Diana’s Christmas

Diana’s Christmas

From Chicken Soup for the Soul Celebrating People Who Make a Difference

Diana’s Christmas

We can do no great things—only small things with great love.

Mother Teresa

It was December in the Ozarks, and a skiff of snow was on the ground. I was busily baking cookies and shaking some Christmas-colored sprinkles on top of them when I heard the sound of the school bus pulling away on the gravel road in front of the house. My nine-year-old daughter, Julie, came bounding through the front door, and as usual, she was hungry. There’s something about being in school all day that works up a good appetite. I handed her a couple of cookies and poured her a glass of milk.

Her preschool sister and brother joined her for a snack, and as we sat around the table, Julie eyed her Christmas cookie, examining each side of it. Then she said, matter-of-factly, “Diana isn’t having Christmas.”

“Who is Diana?” I asked.

“She rides the school bus and sits by me sometimes, and when I asked her what she wanted for Christmas, she said she wasn’t having any Christmas.”

She continued. “Diana has pretty red hair, but I think she forgets to brush her hair, and the other kids don’t sit by her. I think it’s because she’s different.”

I questioned my daughter about Diana and her family and where she lived, but Julie didn’t know very much. She only knew there were other children in the family and that they got off the bus along the road where there wasn’t a house.

All evening I was plagued by thoughts of a little redheaded girl who “forgets to brush her hair and wasn’t having Christmas,” as Julie had described her.

The next morning after Julie had left for school, Diana was still on my mind. We had lived in the area for only a short time, but I knew that the grade-school principal knew everyone in the community, so I picked up the phone and called the school. I asked him if he knew of a little red-headed girl named Diana who rode Julie’s bus. “Yes, she’s one of the Martin kids, lives off the main road a little ways. Why, is there a problem?” he asked.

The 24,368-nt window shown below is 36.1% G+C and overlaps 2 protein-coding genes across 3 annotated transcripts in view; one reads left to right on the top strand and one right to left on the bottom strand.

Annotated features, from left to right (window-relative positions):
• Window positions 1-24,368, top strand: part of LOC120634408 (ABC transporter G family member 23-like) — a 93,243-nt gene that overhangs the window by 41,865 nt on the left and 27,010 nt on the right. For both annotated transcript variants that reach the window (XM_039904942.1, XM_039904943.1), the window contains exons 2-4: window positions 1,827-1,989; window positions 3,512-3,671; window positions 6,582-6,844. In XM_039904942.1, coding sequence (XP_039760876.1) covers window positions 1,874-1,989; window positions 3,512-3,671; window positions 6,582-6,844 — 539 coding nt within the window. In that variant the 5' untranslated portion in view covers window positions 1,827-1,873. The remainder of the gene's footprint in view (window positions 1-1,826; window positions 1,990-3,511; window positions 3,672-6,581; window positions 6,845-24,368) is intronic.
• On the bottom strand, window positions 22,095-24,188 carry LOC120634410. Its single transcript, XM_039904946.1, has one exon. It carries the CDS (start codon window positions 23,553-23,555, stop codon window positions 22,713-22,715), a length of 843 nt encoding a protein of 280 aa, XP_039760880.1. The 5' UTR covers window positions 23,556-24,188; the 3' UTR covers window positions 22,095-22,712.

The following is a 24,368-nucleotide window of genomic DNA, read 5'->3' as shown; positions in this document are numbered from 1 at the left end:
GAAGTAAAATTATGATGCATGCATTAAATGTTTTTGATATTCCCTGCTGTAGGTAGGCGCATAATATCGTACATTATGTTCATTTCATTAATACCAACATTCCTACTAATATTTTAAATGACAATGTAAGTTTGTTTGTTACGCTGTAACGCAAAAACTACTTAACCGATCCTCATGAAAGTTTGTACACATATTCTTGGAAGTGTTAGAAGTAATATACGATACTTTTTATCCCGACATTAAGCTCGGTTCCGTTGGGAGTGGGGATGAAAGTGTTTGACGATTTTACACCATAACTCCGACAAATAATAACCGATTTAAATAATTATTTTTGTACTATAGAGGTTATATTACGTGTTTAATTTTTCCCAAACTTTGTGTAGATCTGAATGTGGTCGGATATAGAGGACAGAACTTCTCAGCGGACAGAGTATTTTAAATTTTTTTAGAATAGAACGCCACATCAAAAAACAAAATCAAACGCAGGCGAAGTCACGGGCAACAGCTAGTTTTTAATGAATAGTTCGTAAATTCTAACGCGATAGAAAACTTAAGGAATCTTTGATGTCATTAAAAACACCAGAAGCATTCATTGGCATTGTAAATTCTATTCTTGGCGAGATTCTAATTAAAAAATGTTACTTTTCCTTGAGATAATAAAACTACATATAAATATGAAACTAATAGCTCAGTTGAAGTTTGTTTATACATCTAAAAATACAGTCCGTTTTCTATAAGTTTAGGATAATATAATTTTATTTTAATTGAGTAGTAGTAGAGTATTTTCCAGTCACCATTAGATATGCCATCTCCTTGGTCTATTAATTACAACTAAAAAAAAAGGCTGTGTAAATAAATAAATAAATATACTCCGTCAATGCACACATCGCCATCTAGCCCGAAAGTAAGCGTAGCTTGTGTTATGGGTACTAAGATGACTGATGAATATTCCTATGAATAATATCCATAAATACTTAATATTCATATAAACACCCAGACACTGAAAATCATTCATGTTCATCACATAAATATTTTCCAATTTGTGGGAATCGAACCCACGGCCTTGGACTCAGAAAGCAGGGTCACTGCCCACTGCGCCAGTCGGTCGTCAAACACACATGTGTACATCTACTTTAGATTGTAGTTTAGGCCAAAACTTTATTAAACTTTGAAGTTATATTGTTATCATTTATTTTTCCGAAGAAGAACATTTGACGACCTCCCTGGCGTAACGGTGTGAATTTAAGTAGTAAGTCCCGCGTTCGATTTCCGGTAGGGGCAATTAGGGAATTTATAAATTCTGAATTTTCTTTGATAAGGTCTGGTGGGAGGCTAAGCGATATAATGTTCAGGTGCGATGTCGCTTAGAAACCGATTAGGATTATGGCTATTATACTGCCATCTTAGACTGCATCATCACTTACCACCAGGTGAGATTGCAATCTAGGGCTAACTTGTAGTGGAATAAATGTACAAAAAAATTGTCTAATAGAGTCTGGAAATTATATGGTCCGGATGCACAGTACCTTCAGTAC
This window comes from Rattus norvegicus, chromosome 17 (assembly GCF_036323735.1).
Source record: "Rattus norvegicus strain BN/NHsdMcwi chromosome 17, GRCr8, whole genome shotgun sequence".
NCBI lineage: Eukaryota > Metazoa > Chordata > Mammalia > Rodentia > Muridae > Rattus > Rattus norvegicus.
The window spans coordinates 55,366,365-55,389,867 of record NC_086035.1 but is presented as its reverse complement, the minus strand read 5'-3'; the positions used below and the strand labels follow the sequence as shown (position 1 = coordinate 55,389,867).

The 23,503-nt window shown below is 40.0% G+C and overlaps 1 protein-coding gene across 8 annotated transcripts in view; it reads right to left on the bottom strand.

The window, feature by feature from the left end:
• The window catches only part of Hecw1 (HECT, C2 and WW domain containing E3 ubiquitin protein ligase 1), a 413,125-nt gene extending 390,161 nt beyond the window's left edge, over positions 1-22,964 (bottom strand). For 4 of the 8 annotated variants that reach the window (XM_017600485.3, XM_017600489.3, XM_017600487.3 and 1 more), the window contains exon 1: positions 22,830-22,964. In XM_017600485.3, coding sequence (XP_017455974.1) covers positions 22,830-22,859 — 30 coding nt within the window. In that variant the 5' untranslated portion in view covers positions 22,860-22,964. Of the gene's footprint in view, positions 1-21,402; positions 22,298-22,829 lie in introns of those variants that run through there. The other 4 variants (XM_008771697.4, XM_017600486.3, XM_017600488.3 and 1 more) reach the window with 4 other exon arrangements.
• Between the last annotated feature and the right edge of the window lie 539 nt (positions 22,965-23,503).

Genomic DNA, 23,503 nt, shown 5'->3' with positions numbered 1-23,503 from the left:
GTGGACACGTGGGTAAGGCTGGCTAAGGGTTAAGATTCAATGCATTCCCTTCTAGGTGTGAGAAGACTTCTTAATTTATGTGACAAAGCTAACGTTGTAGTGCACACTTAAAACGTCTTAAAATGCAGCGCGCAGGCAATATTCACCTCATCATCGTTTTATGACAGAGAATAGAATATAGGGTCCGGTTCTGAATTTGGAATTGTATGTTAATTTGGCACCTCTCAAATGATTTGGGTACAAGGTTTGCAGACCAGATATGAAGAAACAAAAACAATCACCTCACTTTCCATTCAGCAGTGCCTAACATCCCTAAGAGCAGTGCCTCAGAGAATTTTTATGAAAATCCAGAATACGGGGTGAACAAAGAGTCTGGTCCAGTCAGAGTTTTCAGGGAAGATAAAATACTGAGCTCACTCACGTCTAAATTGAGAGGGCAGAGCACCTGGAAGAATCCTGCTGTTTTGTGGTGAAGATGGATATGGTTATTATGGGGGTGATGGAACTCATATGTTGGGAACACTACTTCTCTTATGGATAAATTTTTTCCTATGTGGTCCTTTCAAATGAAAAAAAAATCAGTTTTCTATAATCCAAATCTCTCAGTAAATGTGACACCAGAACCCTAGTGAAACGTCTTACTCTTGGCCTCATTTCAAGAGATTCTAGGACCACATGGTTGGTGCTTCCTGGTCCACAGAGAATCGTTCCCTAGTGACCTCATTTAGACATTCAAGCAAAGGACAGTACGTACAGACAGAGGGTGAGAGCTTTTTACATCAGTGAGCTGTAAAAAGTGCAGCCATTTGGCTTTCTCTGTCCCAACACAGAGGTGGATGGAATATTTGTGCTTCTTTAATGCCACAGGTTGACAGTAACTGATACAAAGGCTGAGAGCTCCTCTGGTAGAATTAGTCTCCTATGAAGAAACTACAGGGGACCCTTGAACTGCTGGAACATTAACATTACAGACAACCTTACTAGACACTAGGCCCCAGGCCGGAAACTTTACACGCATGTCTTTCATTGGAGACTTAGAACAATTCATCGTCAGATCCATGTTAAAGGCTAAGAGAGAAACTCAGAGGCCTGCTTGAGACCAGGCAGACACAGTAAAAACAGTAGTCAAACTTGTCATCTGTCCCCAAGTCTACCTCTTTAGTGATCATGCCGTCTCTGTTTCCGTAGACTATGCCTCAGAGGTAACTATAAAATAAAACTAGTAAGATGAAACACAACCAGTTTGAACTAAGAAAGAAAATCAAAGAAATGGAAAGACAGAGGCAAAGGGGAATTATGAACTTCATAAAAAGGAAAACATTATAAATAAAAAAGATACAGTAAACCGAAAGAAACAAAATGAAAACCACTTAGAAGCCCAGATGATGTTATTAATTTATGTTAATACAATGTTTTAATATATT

I explained to him what Julie had said and asked him if he thought they might be a family who needed some help this Christmas. The principal told me that the Martin family probably did need assistance, and he seemed glad that someone had thought of it. I told him that our family would personally do something and I would also give their name to the Christian mission in town that always helped others at Christmas time.

I found a big box, and later that night we all discussed what should go into the box for the Martin family. Christmas was only a few days away, so we began to wrap gifts and fill the box. Jeanna chose some age-appropriate toys and games along with a cuddly, stuffed teddy bear for one of the younger children. Even Jeremy, who was just a toddler, watched what was going on, then ran to his own little box of toys and began throwing some of them into the box. I began cooking and baking what I could in advance to go in a separate box of food items that would make up a traditional Christmas dinner. I asked Julie if she would like to add something special for Diana to the box.

“Can we get her a pretty hat with gloves to match?” Julie asked. “We could get green like Diana’s eyes!”

“Green it is!”

That night I put the finishing touches on the box by including a children’s Bible with the story of the birth of Jesus marked with a bookmark.

The next day was Christmas Eve, and after work my husband, Mike, loaded the boxes into our van. We had directions from the principal and we were all putting our coats on to leave when Julie said, “Mommy, I don’t want to go.”

“Well, why not?” I asked. “Don’t you want to take the gifts to Diana?”

“Maybe Diana might hide her face,” Julie said, a worried look clouding her face.

I knew what Julie was feeling. She was concerned that because Diana knew her, she might somehow be shy or uncomfortable knowing that Julie had “told” about there not being any Christmas for Diana. Although I didn’t think it would be a problem, I told Julie she didn’t have to go along.

We drove up an old dirt road and found a little house in a clearing in the woods. Mike got out and went to the door while I stayed in the van with the baby. A couple of very friendly dogs met him as he got out, then a man came to the door. As Mr. Martin stood at the door, a small child peeked around the doorjamb and waved at me. Mike talked a moment and then handed him the packages. When Mike turned to leave, Mr. Martin said something else and shook Mike’s hand.

We enjoyed Christmas a little more than usual that year and learned that it is truly more blessed to give than to receive.

When school started again after Christmas break, I heard the familiar sound of the bus outside once more as Julie came bursting through the door, a huge smile on her face. She stopped right in front of me and said, “Mommy, Diana knows!”

“Knows what?”

“She knows I told. Mommy, Diana was wearing the green hat and gloves today. When I got on the bus she hugged me and then she said, ‘Julie, we did have Christmas!’”

Pamela R. Blaine

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